As the pageant unfolds Lawrence pulls out his camera to take some photos of his sisters and cousins prancing beneath the sheltering pandanus trees. But the camera doesn’t work. He pushes buttons and shakes the box, but the film will not advance. He is losing the moment he hoped to capture. Didrik Johnck, our expedition photographer, notices Lawrence’s frustration, and lets Lawrence borrow one of the HP Photosmart digital cameras we are saving for the Digital Village. In a trice Lawrence is back shooting his family in motion, capturing village scenes, and crafting his own art.
A feasting finale
At the end of all the dancing, Chief Bunda gathers his village around and speaks through Lawrence as the interpreter: “We are the last part of the world. We are so isolated that we are feeling a little scared and embarrassed with your visit. White visitors are new to us, and we hope you will accept us.” Then he calls for a mu-mu, a hot-stone barbecue of sweet potatoes and chicken, and we sit down to feast.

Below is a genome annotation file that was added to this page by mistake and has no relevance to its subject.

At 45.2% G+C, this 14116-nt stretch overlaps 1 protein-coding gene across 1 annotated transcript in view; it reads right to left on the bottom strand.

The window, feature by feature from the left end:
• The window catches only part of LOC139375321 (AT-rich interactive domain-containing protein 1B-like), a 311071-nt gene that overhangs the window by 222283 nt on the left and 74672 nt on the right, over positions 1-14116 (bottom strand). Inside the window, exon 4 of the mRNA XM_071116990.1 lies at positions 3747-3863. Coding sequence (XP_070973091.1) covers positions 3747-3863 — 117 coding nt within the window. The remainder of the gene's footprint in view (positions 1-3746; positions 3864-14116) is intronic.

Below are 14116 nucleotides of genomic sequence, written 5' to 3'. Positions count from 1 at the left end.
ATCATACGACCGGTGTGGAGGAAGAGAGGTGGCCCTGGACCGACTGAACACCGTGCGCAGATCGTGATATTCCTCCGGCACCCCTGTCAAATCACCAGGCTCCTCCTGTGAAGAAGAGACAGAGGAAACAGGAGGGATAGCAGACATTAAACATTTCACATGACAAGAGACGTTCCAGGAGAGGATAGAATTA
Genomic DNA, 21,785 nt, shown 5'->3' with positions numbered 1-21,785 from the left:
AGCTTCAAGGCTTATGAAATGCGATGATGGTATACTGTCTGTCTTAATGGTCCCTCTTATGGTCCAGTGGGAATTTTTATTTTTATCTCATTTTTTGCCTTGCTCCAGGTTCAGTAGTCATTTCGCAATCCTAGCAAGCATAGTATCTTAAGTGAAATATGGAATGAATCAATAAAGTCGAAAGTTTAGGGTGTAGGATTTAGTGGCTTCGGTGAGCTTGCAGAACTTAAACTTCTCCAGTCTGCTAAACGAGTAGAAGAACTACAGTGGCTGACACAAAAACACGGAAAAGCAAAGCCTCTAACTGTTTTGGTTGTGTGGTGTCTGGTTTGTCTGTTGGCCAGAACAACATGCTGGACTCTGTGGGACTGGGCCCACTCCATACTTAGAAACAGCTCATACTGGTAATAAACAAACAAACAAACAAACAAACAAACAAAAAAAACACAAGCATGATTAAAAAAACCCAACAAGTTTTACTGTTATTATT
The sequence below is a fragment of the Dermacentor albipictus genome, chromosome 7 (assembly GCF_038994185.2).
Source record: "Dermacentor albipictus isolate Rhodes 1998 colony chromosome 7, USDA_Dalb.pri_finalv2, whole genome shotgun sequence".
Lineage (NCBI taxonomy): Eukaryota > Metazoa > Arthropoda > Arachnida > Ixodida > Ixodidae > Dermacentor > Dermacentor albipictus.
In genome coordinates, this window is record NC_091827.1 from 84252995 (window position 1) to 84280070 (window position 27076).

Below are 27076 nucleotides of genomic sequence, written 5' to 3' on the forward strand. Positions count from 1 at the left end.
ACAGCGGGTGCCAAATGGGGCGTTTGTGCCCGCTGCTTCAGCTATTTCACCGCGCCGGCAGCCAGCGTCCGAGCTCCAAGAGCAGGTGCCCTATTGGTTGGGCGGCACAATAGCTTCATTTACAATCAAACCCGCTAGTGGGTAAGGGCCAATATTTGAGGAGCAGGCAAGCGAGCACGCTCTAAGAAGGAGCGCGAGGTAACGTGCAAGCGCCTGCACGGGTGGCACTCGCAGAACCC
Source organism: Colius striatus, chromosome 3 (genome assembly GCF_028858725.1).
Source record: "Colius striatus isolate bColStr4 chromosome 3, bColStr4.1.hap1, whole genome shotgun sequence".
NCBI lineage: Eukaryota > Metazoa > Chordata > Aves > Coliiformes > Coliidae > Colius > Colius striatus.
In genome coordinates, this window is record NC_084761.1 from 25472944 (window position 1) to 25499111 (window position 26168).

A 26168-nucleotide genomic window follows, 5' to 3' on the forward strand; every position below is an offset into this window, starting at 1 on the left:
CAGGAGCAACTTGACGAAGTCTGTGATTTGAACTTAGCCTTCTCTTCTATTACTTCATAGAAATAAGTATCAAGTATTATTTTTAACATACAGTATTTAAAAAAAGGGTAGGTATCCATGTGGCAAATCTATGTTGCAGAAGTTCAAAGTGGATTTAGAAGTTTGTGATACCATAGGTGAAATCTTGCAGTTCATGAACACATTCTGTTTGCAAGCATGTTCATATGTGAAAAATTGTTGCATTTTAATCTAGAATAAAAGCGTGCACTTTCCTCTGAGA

Evening approaches as we head down the hill, back to Mount Hagen. At the hotel Didrik pulls out the Photosmart 375 printer we are carrying, a printer tinier than a coconut. He inserts the memory card and asks Lawrence to choose an image. He picks one of his cousin Hanna — her face swirled in brilliant colors, her nose daubed an arterial red, her hair gushing in tail feathers, her breasts covered with a mantle of possum fur. As the image prints out Lawrence exclaims, “Wow. I don’t believe this. You’re doing this with such a small machine. If my family sees this they will talk about this for the rest of their lives.” Lawrence prints out several more of his family and his village, saying he will deliver these with delight on his next trip home.
Lawrence himself is a harbinger of change in the Highlands, something about which he has mixed feelings. The village elders, he says, are concerned about losing their culture, and they call some who have left for the lights of town “long-long,” which means crazy. Lawrence says he appreciates the tightly woven tapestry of traditions, grounded with ancient links to the land, that have remained largely intact in his village, despite the growing seductions of religion, technology, and a nearby cash-based economy.
He wears shoes now, and creased trousers and shirts with buttons. And he works in an office. But at home he keeps his plumed wigs and skins, and brings them home every now and then to participate in a sing-sing. “My village is like a tree. The leaves change, but the roots of culture stay the same.”
Great Escapes is exploring Papua New Guinea in search of the Digital Village, filing daily dispatches along the way. If you have a question or comment, mail us at firstname.lastname@example.org.